A recent ruling by the Supreme Court of Canada confirms that a site owner can be liable and subject to penalties as an ‘employer’ under British Columbian occupational health and safety law when a worker on that site is injured or killed.
By: Mark Bout
Firm: Mathews Dinsdale
In a decision released on 18 May 2018, the Supreme Court of Canada upheld a decision of the British Columbia Court of Appeal concerning a site owner’s liability under the Occupational Health and Safety provisions of British Columbia’s Workers Compensation Act, following the death of a worker employed by a third party on the worksite.
The decision in West Fraser Mills Ltd. v British Columbia (Workers Compensation Appeal Tribunal), 2018 SCC 22, concerned a tree feller who was struck by a rotting fir tree and suffered fatal injuries. At the time of the incident, the worker was engaged in hazardous logging work in a location where West Fraser Mills Ltd. (‘West Fraser’) held a Forest licence. While West Fraser was the ‘owner’ of the worksite by virtue of the licence it held, it was not the employer of the worker, who worked for a contracting company on the land in question.
After investigating the incident, the Workers Compensation Board (‘WCB’) determined that West Fraser did not meet various obligations under s26.2(1) of British Columbia’s Occupational Health and Safety Regulation (the ‘OHS Regs’), which imposes certain safety requirements on owners of forestry workplaces. As a result of these breaches, an administrative penalty of CAD 75,000 (later reduced by 30%) was issued against West Fraser pursuant to s196(1) of British Columbia’s Workers Compensation Act (the ‘Act’).
The legal dispute at issue before the Supreme Court of Canada turned on the particular wording of s196(1) of the Act, which provides that:
‘The Board may, by order, impose on an employer an administrative penalty under this section if the Board is satisfied on a balance of probabilities that…’
On the basis West Fraser was the site owner and not the deceased worker’s employer, it argued that it could not be issued a penalty under s196.
West Fraser also challenged the ability of the WCB to enact s26.2(1) of the OHS Regs, on the basis that it impermissibly added to the obligations of a site owner beyond what was contemplated by the Legislature when it passed the Act.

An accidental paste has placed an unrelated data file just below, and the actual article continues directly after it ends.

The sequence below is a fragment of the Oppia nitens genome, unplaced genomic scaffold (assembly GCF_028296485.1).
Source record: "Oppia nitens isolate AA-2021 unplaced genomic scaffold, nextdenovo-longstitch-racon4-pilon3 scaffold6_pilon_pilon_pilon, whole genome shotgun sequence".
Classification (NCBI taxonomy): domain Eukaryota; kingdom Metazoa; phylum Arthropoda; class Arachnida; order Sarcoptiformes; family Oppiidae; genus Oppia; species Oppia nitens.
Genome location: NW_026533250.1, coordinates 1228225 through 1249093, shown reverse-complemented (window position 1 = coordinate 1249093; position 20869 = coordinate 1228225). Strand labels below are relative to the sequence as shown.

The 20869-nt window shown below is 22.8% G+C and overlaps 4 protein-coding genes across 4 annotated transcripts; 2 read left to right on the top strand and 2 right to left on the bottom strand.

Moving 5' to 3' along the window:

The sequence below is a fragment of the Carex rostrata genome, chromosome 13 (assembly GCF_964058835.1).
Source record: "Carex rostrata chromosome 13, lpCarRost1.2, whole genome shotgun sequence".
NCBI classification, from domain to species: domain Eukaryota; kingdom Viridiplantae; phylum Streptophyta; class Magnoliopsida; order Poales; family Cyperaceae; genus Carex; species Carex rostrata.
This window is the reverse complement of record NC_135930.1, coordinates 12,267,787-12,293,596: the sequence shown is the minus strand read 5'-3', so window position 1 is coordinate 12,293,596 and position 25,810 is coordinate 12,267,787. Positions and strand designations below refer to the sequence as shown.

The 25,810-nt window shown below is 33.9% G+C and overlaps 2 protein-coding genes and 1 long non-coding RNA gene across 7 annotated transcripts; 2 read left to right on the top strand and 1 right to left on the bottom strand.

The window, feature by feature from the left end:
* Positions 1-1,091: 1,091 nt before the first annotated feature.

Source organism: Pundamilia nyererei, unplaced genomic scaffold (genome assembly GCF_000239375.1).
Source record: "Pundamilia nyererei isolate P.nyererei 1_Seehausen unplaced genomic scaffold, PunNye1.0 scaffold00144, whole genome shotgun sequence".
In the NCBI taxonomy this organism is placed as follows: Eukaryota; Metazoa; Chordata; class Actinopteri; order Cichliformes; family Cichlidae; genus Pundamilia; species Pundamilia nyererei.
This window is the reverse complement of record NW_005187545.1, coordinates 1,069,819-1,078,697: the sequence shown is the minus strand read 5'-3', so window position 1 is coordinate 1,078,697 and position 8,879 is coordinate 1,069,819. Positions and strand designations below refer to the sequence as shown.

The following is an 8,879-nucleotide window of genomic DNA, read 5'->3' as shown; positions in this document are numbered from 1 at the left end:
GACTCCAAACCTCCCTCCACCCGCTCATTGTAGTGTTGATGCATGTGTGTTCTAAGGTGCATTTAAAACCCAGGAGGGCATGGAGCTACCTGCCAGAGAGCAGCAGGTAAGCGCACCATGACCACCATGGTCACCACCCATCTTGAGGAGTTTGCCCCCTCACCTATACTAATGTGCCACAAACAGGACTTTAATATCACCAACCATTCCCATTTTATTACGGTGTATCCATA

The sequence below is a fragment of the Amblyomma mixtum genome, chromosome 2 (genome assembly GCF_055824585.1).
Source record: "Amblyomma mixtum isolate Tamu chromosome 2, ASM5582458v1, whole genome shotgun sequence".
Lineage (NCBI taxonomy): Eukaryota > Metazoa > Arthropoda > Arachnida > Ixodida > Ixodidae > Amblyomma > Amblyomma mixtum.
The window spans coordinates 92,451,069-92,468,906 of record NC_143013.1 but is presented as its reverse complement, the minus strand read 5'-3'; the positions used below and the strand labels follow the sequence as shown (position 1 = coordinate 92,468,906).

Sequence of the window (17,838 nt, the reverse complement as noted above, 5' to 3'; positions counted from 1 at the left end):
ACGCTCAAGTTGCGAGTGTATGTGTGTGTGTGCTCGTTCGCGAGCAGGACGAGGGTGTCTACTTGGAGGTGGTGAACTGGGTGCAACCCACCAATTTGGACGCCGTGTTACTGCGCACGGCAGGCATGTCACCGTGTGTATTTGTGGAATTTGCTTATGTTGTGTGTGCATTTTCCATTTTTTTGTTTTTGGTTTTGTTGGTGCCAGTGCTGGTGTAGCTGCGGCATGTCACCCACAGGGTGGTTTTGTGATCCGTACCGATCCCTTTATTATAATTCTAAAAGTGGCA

The majority of the Supreme Court of Canada rejected both of West Fraser’s arguments.
In response to West Fraser’s challenge to the WCB’s authority to create regulations that add to the obligations of owners expressly set out in the Act, the Court reasoned that the Act gave WCB broad discretion to craft regulations related to occupational health and safety, and that s 26.2(1) was consistent with the mandate of the Act.
The Supreme Court also determined that the Tribunal’s interpretation of s196(1) as permitting an administrative penalty to be issued against any employer with a sufficient connection to the safety of the workplace, even when they are not acting in the position of an employer, was not patently unreasonable. In the Court’s view, West Fraser, while it was the owner of the licence, was also necessarily an ‘employer’ in relation to the worksite, even if it was not the employer of the worker in question.
The Supreme Court reasoned that West Fraser was required to, and did, employ an individual to monitor the worksite and ensure the duties imposed by the Act and OHS Regs were met, and thus was an ‘employer’ for the purposes of s196(1). West Fraser was therefore both ‘owner’ for the purposes of s26.2(1) of the OHS Reg and ‘employer’ for the purposes of s196(1) of the Act.
Of particular importance was the Supreme Court’s endorsement of the proposition that a site owner can be an ‘employer’ for the purposes of the Act by virtue of a relationship to the worksite itself, even in the absence of any direct employment relationship with those injured in a workplace accident.
As this decision was based on the unique wording of British Columbia’s workplace legislation, its impact in other jurisdictions will depend on the specific wording of each provincial statute. However, site owners across Canada should take note of this decision, as it signals increased potential liability on the horizon. Employers should ensure that any contractors working on their worksites are in compliance with all applicable safety standards in order to manage their risk in this area effectively.